More concerned about the safety of refugees than their own safety, a random polling of people in downtown Brandon showed support for increased refugee supports.
The support backs Premier Brian Pallister’s funding announcement of the day, which will see the introduction of 14 emergency housing units for refugee claimants, the hiring of a refugee response co-ordinator and $110,000 in funding for Welcome Place to support services for refugee claimants.
This reaction comes after weeks of news reports about an influx of northbound asylum seekers crossing the Canada-United States border illegally at a handful of points, including at Emerson.
One of about a dozen people randomly polled in downtown Brandon on Thursday, Jing Wang said that it’s been heartening to see Canada’s collective response to refugees.
Having immigrated to Canada from China about two-and-a-half years ago, she said that the recent image of RCMP members assisting a child crossing into Canada illegally from the United States made her proud to be here.
Respondent Jen Weedon said that her primary concern is for the security of immigrants and refugees, and an anonymous respondent said that he couldn’t blame people for trying to get out of the United States given the current negative political climate around immigration south of us.
Donna Robleski shared a similar sentiment, saying that she just hopes refugees have places to go and the resources and the resources they need.
Others noted that border security is adequate and that they don’t have any concerns, such as Jelle Geurts, who said that during a recent trip to the United States he faced more questioning coming back in to Canada, as a Canadian citizen, than he did when entering the United States.
Not everyone polled is in agreement about border security.
Norman Parker said that he supports the immigration policies of U.S. President Donald Trump, and Olga Cooke said that background checks need to be strengthened.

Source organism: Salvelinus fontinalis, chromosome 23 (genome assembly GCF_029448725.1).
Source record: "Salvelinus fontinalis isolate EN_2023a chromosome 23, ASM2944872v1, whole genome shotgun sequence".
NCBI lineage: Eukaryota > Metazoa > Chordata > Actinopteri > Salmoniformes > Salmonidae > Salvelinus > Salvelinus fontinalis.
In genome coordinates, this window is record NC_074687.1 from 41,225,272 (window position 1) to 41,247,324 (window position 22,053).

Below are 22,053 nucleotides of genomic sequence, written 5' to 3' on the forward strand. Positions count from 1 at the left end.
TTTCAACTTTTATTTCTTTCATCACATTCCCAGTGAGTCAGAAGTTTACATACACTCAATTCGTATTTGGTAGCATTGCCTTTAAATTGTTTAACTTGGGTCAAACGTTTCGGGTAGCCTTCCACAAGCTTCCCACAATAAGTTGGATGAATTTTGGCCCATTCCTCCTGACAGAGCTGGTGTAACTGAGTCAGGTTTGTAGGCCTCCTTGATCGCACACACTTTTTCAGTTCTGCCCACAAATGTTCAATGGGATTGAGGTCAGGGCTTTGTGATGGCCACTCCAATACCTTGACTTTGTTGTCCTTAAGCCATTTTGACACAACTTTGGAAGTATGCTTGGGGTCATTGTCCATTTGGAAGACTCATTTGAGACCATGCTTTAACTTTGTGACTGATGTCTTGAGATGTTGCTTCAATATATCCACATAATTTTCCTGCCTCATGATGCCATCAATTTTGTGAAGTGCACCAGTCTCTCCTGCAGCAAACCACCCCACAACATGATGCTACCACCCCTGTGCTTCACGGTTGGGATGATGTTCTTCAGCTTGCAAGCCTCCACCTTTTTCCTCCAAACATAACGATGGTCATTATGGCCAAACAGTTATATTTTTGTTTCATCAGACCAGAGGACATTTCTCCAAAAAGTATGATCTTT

Still, the dominant sentiment of support for welcoming refugees did not surprise Brandon East Progressive Conservative MLA Len Isleifson, who said that "Canada itself is built on immigration."
"We have people, whether it’s legal or illegal, crossing our borders into Manitoba and we have to ensure their safety and the safety of people in the border areas," he said. "We need to provide resources to the organizations that support these refugee claimants."
While he said that he’d change his tune if something happened to the contrary, Isleifson said that there doesn’t appear to have been any added threat as a result of the recent influx of illegal border crossings.
"I’ve heard of families coming across with their children in the middle of the night and that’s concerning given our weather," he said. "These people are here and we need to ensure that the supports … are properly funded and looked after."
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Should the Canadian government be doing more to enforce border security?
Garry Nasby -- "No. It’s too much hassle going across the border already."
Melanie Noah -- "Yes, I think they should. It seems like every day people are coming in."
Jing Wang -- "No. I think Canada’s nice."
Donna Robleski -- "I think they just have to ensure they have places to go and work."
Jen Weedon -- "Yes, I think more for the security of immigrants and refugees."
Norman Parker -- "Yes, because I think Justin Trudeau should follow Donald Trump’s example (on immigration) rather than just make himself look good."